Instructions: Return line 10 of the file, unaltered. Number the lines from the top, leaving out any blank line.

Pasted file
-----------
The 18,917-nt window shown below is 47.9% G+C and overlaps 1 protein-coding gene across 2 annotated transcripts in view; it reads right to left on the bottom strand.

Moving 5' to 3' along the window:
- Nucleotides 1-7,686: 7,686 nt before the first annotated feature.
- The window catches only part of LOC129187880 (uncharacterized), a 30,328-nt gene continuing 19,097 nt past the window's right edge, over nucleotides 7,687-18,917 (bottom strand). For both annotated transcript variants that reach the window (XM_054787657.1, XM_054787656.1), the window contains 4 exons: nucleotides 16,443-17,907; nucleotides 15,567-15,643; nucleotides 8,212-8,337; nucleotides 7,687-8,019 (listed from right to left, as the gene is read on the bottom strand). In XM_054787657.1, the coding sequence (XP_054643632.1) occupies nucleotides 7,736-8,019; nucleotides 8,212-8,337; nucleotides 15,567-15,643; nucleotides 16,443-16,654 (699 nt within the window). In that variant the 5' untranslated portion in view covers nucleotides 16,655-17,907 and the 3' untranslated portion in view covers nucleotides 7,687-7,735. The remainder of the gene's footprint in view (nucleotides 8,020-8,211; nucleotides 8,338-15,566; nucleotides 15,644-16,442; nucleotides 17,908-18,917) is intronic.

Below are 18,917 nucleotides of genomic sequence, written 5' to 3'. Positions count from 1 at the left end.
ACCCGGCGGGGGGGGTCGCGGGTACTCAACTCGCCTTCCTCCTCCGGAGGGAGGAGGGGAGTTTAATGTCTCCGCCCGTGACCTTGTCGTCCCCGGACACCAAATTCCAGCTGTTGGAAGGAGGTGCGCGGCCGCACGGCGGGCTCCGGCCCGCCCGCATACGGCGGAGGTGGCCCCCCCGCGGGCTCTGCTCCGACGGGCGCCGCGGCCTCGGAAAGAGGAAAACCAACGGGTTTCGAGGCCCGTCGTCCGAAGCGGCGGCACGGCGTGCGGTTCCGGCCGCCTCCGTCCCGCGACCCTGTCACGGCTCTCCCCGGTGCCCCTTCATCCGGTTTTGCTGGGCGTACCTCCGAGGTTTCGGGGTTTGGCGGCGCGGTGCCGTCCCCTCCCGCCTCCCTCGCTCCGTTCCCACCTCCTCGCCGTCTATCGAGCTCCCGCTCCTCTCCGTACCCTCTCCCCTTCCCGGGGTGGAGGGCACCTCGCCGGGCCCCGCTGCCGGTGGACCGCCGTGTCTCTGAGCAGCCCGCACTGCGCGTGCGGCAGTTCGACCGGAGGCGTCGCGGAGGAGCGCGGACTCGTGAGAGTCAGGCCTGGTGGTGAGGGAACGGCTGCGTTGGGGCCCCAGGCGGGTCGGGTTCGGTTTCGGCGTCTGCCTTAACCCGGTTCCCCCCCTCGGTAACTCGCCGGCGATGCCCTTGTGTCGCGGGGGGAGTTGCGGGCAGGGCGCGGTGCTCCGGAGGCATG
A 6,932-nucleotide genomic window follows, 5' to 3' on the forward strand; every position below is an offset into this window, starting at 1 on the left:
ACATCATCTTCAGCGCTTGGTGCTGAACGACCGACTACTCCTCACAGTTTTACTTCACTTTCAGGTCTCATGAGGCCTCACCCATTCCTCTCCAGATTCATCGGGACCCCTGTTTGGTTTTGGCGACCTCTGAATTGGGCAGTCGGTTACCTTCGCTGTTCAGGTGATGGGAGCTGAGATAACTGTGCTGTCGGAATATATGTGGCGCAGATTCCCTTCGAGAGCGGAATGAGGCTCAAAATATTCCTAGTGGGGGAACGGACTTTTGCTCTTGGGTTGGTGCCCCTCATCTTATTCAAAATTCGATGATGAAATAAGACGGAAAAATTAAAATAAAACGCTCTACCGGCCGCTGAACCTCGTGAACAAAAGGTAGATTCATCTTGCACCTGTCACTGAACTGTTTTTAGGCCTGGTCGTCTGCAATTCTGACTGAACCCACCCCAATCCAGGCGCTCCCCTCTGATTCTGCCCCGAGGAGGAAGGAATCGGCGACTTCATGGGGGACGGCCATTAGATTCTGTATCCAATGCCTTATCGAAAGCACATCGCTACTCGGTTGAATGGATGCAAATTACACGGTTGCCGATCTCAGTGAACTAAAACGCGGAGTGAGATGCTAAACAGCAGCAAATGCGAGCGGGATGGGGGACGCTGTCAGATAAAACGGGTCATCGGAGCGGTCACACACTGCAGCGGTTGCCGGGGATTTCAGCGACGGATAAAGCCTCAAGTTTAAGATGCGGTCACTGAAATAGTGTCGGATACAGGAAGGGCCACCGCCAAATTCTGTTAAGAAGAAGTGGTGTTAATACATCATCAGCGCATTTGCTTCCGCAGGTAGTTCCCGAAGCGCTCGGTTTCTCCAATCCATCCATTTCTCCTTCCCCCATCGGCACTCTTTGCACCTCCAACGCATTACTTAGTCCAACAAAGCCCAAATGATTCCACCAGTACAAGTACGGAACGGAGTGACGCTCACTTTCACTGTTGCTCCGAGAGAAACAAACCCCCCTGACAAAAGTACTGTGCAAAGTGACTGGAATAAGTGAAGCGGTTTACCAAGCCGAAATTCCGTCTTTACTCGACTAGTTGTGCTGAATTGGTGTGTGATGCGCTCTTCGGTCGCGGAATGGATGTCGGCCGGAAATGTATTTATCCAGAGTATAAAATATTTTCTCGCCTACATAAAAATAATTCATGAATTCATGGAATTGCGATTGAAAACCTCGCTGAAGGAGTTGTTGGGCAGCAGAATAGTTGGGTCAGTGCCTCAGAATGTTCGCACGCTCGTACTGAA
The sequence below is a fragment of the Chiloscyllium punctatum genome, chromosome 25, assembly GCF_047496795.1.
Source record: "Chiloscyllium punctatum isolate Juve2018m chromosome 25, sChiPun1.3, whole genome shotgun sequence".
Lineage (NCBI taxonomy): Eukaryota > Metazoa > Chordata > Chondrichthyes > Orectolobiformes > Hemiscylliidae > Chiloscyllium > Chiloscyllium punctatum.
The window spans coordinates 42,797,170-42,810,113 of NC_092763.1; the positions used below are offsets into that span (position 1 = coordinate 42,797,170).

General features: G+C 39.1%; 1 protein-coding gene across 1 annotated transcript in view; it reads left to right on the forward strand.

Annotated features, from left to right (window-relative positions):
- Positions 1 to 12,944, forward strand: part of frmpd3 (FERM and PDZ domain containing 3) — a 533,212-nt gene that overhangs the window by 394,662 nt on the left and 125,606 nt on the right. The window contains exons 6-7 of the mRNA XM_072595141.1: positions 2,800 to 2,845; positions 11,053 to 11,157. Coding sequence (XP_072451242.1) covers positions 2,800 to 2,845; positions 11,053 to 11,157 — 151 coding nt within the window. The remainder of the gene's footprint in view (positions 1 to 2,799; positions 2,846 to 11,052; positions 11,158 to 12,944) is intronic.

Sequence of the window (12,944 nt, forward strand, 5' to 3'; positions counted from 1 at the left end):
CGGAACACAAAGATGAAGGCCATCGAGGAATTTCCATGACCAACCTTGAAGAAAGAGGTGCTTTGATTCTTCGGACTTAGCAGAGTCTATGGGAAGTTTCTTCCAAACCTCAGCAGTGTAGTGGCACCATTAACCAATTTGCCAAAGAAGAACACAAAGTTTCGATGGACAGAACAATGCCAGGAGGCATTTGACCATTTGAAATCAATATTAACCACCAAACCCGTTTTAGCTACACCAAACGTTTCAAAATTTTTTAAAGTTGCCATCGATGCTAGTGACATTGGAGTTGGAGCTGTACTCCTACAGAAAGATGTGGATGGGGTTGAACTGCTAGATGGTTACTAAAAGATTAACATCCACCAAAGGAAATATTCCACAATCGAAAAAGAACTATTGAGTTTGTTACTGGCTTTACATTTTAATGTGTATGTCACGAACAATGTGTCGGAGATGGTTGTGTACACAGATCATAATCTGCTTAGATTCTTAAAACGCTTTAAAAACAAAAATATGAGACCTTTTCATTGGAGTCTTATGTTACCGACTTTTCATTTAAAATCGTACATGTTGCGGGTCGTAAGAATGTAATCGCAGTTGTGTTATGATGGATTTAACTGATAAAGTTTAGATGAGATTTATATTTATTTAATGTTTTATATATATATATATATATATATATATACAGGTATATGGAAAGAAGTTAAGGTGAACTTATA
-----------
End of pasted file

Source record: "Chiloscyllium punctatum isolate Juve2018m chromosome 25, sChiPun1.3, whole genome shotgun sequence".